White Rabbits has intention behind every second of their music. Each tap of the drum, whispered count-off, guitar effect is there with purpose; it's all there to say something. This might be what draws the inevitable comparison to Spoon-- the mathematically precise production is more familiar than the songwriting. Milk Famous
is a record that asks the listener to pay close intention to the sonic chirps and rhythmic oddities of each track. It's clear that White Rabbits put every idea-- every bit of creativity and emotion-- that would fit, and the great achievement is that it's a solid, coherent album. Milk Famous
isn't just a record that should be played repeatedly, but you'll want to play it over and over, too.
The singles "Heavy Metal" and "Temporary" represent the album very well. The tracks characterize the obsessively attuned, fragmented rock that White Rabbits showed signs of in their first two albums. Lyrically, Patterson is at the forefront of the album, with his band mates singing harmonies. The words, however, are never of central importance as Patterson's voice is used as a spliced falsetto instrument. His quirky voice is the entry point to the sextet, what captures your attention as the musical hooks dig deep into your memory.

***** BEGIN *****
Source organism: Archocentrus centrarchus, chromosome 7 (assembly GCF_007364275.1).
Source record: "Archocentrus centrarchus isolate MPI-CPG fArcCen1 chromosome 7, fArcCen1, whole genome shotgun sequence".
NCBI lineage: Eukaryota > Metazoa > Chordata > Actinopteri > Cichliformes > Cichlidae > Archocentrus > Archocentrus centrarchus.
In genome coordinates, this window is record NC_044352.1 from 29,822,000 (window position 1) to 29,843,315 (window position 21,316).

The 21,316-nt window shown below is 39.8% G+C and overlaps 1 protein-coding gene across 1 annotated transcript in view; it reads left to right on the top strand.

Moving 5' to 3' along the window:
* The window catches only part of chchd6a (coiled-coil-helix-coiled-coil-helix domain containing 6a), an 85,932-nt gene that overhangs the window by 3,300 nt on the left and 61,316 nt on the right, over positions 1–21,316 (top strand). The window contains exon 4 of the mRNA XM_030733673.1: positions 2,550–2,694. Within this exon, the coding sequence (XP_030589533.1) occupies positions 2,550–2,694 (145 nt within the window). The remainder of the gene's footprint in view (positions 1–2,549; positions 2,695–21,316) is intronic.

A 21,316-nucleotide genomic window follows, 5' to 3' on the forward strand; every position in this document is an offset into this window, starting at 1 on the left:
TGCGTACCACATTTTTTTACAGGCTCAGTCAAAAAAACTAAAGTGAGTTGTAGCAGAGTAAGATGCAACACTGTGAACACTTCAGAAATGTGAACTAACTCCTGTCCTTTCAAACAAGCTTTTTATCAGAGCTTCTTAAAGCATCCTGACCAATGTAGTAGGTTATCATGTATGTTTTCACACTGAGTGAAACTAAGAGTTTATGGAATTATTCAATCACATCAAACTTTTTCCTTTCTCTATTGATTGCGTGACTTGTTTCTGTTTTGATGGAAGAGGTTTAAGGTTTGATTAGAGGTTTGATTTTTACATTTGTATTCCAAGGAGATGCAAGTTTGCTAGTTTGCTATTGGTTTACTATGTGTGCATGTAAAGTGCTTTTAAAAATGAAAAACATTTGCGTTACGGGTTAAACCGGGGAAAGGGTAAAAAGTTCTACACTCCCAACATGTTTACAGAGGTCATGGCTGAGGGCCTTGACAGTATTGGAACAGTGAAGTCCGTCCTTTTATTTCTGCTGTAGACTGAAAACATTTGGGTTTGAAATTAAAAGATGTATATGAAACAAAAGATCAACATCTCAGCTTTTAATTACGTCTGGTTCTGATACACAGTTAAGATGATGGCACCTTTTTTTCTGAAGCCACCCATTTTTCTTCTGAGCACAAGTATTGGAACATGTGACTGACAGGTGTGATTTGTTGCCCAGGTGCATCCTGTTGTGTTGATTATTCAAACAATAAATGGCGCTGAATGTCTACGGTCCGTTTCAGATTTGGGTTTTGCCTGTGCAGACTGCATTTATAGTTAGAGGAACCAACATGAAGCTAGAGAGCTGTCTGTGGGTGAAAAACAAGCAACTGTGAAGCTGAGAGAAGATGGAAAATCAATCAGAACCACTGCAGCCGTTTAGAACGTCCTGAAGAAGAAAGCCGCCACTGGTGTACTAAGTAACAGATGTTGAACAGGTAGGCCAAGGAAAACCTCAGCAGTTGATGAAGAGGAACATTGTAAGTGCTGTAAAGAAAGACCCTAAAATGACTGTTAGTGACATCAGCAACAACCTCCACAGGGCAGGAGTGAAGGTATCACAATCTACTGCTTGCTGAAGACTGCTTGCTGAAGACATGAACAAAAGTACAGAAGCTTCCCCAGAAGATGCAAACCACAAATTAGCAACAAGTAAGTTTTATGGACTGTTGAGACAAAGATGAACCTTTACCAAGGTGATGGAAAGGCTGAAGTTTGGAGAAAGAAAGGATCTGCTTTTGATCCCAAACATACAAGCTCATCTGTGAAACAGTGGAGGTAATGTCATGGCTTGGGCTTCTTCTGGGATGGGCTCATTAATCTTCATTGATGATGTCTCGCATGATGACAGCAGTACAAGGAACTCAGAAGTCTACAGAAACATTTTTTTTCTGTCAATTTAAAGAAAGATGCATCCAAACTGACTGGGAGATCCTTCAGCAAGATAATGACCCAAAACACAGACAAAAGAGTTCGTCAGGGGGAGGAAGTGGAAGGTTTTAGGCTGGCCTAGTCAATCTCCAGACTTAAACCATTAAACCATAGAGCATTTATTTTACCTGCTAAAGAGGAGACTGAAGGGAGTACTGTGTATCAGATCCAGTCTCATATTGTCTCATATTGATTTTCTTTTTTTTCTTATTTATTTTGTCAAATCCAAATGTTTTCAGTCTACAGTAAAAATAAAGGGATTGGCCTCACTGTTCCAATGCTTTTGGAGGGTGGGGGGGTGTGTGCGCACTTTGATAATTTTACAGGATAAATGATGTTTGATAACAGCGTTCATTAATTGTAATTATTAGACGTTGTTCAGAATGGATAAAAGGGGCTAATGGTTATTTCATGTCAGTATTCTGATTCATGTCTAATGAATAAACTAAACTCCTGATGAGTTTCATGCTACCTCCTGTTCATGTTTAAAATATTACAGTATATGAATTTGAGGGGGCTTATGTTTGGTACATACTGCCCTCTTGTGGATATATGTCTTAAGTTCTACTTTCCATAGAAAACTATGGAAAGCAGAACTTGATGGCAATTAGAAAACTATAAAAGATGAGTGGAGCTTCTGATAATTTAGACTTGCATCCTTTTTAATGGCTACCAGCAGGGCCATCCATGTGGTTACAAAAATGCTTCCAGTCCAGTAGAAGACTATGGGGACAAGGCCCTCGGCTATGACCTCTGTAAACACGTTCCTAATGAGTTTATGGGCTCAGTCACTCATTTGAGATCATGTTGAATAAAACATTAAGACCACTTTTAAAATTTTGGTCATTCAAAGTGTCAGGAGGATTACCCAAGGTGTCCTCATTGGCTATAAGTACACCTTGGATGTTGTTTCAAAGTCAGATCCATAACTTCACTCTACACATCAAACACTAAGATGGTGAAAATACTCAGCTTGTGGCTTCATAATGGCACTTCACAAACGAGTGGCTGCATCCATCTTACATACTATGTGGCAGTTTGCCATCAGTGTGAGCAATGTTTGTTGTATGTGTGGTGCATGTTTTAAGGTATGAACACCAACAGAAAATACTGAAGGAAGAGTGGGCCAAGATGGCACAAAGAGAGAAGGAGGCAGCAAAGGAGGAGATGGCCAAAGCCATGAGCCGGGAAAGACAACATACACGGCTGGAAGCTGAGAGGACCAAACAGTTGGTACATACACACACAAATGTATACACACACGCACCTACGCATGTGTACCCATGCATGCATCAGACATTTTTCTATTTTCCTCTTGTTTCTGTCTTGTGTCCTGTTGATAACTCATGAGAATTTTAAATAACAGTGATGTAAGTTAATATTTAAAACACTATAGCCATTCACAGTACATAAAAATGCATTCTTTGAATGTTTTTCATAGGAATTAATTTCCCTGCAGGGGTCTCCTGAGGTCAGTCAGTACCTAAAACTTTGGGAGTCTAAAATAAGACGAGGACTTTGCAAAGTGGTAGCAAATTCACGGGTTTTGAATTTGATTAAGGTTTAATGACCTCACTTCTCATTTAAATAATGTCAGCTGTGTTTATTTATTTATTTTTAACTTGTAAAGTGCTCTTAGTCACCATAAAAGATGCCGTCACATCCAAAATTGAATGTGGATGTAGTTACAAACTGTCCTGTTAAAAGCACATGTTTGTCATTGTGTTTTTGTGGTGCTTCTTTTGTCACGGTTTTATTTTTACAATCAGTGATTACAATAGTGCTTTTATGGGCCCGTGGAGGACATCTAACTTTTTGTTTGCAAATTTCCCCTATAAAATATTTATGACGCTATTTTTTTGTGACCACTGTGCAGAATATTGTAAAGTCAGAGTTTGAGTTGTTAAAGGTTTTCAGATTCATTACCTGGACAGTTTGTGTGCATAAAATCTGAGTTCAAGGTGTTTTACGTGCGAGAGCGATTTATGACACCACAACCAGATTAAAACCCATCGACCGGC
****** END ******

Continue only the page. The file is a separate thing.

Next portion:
The music on Milk Famous
is characteristically rhythmic for White Rabbits, but with a change in instrumentation. In our recent interview with Patterson
, he explained the band's intention to have all instruments play rhythmic parts. That strategy, in part, is what keeps the album fresh throughout. In the album closer "I Had It Coming" a jabbing acoustic guitar replaces typical high-hat duties, with sonic discordance and piano hooks replacing any sort of typical electric guitar riff. Self-aware replacements like these are what makes Milk Famous
such a fun album to listen to. White Rabbits' deconstructions and reconstructions this album in the studio, and the product is one that can truly be called original.